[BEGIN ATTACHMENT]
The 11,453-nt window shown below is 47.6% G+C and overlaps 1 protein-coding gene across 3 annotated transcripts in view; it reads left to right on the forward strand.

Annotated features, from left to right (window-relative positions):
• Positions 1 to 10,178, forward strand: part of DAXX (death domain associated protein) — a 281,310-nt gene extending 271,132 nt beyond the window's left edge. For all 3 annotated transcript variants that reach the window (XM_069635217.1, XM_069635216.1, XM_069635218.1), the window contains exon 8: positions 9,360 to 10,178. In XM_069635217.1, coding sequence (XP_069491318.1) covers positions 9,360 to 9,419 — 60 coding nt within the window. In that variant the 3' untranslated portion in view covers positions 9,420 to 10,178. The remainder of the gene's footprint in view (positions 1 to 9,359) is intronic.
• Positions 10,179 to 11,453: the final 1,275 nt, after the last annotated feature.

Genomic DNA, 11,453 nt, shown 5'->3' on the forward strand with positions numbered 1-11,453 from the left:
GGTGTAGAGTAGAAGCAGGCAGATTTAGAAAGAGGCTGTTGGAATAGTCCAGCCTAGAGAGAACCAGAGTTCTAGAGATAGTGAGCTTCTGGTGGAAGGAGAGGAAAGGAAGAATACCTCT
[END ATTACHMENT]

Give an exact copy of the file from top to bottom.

The 11,453-nt window shown below is 47.6% G+C and overlaps 1 protein-coding gene across 3 annotated transcripts in view; it reads left to right on the forward strand.

Annotated features, from left to right (window-relative positions):
• Positions 1 to 10,178, forward strand: part of DAXX (death domain associated protein) — a 281,310-nt gene extending 271,132 nt beyond the window's left edge. For all 3 annotated transcript variants that reach the window (XM_069635217.1, XM_069635216.1, XM_069635218.1), the window contains exon 8: positions 9,360 to 10,178. In XM_069635217.1, coding sequence (XP_069491318.1) covers positions 9,360 to 9,419 — 60 coding nt within the window. In that variant the 3' untranslated portion in view covers positions 9,420 to 10,178. The remainder of the gene's footprint in view (positions 1 to 9,359) is intronic.
• Positions 10,179 to 11,453: the final 1,275 nt, after the last annotated feature.

Genomic DNA, 11,453 nt, shown 5'->3' on the forward strand with positions numbered 1-11,453 from the left:
GGTGTAGAGTAGAAGCAGGCAGATTTAGAAAGAGGCTGTTGGAATAGTCCAGCCTAGAGAGAACCAGAGTTCTAGAGATAGTGAGCTTCTGGTGGAAGGAGAGGAAAGGAAGAATACCTCT